Dresher Center Visiting Fellows
Brian Norman, English, Loyola University Maryland
Project: The Posthumous Autobiography and Civil Rights Memory
This work-in-progress considers the curious phenomenon of posthumous autobiographies. The American civil rights movement is filled with examples, including from some of the most iconic figures: Malcolm X, Lorraine Hansberry, Martin Luther King, and just this year, Coretta Scott King. This literary tradition raises questions of civil rights memory, intellectual property, political celebrity, and the ethics of collaborating with the dead.
Bassey Ikpi, American-Nigerian, and mental health advocate
Project: I’m Telling the Truth but I’m Lying, (HarperPerennial), August 2019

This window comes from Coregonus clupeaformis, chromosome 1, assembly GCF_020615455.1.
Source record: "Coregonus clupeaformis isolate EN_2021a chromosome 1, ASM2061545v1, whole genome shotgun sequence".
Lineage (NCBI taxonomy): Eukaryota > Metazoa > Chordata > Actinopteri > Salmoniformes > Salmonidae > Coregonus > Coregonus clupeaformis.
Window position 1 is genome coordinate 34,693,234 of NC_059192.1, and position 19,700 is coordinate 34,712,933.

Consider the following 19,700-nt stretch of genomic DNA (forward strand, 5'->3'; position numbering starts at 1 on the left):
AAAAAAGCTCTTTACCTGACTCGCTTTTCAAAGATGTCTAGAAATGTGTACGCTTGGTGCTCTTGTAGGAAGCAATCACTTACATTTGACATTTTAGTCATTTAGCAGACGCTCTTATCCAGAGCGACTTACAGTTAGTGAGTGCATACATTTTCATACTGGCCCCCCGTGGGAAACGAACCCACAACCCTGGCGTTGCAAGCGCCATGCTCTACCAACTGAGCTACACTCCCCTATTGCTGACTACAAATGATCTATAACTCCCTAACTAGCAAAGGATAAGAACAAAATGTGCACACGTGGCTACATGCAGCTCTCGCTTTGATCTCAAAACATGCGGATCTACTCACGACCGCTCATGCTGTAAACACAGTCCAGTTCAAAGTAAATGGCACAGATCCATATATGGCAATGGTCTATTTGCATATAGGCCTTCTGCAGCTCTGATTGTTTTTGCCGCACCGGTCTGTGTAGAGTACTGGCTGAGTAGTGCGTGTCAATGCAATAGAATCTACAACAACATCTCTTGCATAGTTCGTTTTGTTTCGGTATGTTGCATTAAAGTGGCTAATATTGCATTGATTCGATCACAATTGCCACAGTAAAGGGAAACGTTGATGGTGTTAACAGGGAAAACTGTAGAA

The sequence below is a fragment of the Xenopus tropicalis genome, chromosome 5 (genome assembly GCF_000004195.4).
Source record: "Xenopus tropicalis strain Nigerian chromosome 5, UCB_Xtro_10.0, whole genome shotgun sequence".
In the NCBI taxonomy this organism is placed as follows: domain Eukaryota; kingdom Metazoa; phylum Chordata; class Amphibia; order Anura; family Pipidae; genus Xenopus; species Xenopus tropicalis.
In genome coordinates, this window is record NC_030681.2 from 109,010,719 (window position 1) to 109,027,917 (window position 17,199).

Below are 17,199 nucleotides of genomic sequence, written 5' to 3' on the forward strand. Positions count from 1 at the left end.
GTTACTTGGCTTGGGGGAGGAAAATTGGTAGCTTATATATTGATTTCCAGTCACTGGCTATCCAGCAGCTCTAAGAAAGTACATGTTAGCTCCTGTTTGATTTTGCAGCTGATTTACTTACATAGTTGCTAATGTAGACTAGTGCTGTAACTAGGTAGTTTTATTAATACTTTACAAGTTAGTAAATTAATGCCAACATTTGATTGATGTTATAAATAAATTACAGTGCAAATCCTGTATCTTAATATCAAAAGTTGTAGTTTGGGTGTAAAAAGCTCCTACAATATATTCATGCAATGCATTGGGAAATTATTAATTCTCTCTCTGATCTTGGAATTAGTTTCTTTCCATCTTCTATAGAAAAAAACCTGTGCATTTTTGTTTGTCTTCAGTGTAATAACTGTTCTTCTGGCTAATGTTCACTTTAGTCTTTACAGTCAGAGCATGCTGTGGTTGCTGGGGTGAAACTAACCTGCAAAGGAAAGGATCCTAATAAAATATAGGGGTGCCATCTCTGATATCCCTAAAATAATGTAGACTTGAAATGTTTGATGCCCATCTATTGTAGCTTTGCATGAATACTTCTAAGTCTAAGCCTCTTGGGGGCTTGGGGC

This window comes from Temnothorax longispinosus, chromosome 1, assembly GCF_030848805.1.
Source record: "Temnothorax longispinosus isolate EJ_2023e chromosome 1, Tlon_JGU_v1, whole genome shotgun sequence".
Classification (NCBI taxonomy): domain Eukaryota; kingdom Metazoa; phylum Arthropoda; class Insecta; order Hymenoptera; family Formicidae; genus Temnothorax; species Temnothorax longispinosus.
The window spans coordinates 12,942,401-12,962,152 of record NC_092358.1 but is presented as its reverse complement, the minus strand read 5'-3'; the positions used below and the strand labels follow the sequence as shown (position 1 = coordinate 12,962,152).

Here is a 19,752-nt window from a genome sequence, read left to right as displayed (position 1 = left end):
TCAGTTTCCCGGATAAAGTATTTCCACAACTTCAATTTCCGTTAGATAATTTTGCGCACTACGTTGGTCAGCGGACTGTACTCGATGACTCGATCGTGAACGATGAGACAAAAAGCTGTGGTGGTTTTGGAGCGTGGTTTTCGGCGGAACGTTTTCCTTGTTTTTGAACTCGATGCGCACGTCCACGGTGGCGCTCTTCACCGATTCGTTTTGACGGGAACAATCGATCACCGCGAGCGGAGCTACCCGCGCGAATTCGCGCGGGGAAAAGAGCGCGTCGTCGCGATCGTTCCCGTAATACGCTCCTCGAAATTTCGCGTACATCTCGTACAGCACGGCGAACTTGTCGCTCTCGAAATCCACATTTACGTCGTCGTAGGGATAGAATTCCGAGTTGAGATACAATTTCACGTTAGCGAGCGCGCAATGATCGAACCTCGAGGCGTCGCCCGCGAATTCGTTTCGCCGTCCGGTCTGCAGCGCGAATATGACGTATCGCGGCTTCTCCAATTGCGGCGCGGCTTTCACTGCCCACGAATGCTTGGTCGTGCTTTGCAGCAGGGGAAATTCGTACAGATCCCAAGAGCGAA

Bassey Ikpi is an American-Nigerian writer and mental health advocate. A former student of the University of Maryland Baltimore County, she left Catonsville to pursue a writing career in Brooklyn, NY. While in New York, Bassey appeared on HBO’s “Def Poetry Jam” and joined the touring company for their Tony Award-winning Broadway show. Appearing on stages across the globe as both a public speaker and TV personality, Bassey has also added contributor editor for Catapult to her growing credentials. An active voice in the mental health community and a pop culture connoisseur, her essays on both topics can be found on platforms including The Root, Ebony and The Africa Report. Bassey’s essay, Just To Get By, appears in the anthology for Temple University Press, Who Will Speak For America. Bassey is the founder of The Siwe Project, a mental health organization whose mission is to spread mental health awareness in the global Black community. She is also the creator of #NoShameDay, an initiative that normalizes conversations surrounding mental health in order to reduce stigma. Her first memoir, I’m Telling the Truth, but I’m Lying, was published by HarperPerennial in August 2019.